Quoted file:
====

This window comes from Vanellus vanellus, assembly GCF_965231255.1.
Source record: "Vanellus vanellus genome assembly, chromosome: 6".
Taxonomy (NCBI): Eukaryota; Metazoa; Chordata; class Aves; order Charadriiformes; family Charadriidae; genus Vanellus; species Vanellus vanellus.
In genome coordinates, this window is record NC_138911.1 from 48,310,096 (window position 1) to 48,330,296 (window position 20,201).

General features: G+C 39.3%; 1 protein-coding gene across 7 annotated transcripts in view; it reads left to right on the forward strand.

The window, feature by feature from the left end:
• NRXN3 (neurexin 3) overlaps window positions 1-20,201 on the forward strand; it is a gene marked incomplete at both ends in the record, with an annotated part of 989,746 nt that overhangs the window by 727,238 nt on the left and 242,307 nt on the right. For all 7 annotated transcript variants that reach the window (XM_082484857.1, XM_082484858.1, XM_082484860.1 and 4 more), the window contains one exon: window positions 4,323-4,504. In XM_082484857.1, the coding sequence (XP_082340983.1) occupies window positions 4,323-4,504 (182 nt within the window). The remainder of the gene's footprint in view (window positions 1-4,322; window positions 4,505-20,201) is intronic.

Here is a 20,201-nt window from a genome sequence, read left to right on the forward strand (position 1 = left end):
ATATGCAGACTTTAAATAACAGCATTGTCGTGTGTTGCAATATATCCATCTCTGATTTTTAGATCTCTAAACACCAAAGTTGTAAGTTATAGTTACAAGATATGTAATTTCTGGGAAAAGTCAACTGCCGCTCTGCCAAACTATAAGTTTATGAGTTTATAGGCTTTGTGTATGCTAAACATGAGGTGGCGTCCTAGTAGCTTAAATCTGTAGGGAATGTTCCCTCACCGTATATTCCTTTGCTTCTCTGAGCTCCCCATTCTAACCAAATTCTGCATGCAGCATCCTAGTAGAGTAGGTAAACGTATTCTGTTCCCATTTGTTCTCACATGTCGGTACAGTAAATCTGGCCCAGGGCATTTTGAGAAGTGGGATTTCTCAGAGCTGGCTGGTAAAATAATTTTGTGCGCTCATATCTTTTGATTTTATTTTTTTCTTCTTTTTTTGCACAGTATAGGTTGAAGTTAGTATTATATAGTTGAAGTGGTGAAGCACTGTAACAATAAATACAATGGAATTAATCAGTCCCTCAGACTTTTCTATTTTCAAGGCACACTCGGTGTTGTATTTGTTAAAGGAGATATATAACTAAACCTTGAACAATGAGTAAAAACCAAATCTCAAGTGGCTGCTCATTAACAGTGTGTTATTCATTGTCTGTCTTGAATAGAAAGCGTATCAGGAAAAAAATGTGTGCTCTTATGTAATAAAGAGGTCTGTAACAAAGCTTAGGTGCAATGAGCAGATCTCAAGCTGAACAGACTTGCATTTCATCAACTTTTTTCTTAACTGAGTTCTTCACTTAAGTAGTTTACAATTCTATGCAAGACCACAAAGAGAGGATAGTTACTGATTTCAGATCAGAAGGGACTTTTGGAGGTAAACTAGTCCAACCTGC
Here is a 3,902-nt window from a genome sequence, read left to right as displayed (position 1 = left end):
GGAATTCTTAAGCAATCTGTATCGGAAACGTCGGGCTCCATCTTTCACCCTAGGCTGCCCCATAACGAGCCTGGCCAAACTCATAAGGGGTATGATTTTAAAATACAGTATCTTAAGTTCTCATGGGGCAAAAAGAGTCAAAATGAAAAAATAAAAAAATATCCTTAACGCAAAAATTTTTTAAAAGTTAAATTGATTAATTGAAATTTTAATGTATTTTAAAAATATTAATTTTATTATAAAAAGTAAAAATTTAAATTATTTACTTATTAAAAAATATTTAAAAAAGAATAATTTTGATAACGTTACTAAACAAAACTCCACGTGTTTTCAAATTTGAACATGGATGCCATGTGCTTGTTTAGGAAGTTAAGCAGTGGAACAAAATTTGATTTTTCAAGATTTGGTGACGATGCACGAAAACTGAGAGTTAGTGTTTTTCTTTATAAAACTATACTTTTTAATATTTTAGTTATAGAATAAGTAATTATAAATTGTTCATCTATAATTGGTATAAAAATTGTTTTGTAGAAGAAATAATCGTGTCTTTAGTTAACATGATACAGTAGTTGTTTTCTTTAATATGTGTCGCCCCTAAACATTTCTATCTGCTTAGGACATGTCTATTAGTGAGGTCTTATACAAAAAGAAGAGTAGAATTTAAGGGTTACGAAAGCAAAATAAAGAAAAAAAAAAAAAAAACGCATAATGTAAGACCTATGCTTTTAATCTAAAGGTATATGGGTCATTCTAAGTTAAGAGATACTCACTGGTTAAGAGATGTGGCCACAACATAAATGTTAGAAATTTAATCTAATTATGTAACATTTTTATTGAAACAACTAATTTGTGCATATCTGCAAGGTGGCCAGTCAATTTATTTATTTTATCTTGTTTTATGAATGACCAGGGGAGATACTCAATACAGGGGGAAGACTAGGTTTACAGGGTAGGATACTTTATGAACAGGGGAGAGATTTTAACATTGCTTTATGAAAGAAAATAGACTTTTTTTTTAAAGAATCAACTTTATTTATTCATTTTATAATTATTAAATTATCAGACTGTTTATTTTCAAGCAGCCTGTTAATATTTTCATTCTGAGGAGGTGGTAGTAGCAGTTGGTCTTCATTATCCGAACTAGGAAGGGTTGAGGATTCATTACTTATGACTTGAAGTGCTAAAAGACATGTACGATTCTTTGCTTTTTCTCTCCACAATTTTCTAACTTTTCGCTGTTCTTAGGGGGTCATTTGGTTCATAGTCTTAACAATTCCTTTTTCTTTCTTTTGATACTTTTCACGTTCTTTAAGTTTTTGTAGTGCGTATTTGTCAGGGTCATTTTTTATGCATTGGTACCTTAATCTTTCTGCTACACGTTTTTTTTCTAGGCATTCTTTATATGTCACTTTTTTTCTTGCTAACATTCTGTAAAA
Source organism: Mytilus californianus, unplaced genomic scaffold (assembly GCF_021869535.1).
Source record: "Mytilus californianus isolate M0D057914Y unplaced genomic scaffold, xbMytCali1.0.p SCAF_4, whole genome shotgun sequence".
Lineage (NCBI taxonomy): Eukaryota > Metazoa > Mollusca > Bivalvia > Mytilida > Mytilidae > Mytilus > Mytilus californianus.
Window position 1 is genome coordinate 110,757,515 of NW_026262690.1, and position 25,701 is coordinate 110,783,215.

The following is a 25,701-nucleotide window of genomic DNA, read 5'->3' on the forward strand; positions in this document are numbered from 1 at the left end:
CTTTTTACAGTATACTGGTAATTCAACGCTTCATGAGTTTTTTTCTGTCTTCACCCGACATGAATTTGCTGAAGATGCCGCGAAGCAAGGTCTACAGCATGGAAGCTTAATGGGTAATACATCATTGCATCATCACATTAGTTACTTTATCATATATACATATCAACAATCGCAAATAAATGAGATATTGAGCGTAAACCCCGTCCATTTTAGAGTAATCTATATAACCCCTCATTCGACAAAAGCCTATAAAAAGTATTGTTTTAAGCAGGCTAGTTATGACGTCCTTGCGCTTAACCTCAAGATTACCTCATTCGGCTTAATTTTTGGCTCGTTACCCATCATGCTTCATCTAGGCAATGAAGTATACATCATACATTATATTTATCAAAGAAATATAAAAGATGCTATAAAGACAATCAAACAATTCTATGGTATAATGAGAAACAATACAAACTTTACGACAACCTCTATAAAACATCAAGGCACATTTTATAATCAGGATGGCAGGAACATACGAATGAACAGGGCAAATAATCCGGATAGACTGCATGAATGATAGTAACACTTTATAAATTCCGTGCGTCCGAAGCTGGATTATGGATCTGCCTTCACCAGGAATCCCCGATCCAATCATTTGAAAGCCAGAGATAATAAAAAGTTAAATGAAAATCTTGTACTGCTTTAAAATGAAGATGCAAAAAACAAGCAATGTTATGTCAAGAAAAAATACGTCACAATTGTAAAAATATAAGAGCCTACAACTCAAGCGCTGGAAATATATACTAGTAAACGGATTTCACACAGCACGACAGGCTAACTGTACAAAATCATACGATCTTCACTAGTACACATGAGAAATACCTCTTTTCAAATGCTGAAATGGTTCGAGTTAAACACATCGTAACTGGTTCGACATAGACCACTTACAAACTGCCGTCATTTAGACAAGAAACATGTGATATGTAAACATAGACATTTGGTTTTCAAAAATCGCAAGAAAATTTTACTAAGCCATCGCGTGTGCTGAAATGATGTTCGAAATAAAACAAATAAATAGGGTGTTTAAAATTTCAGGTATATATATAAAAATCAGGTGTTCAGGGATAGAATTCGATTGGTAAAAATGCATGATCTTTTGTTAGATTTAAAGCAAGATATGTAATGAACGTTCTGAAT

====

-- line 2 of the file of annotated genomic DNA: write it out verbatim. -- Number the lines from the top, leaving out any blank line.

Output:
Source record: "Vanellus vanellus genome assembly, chromosome: 6".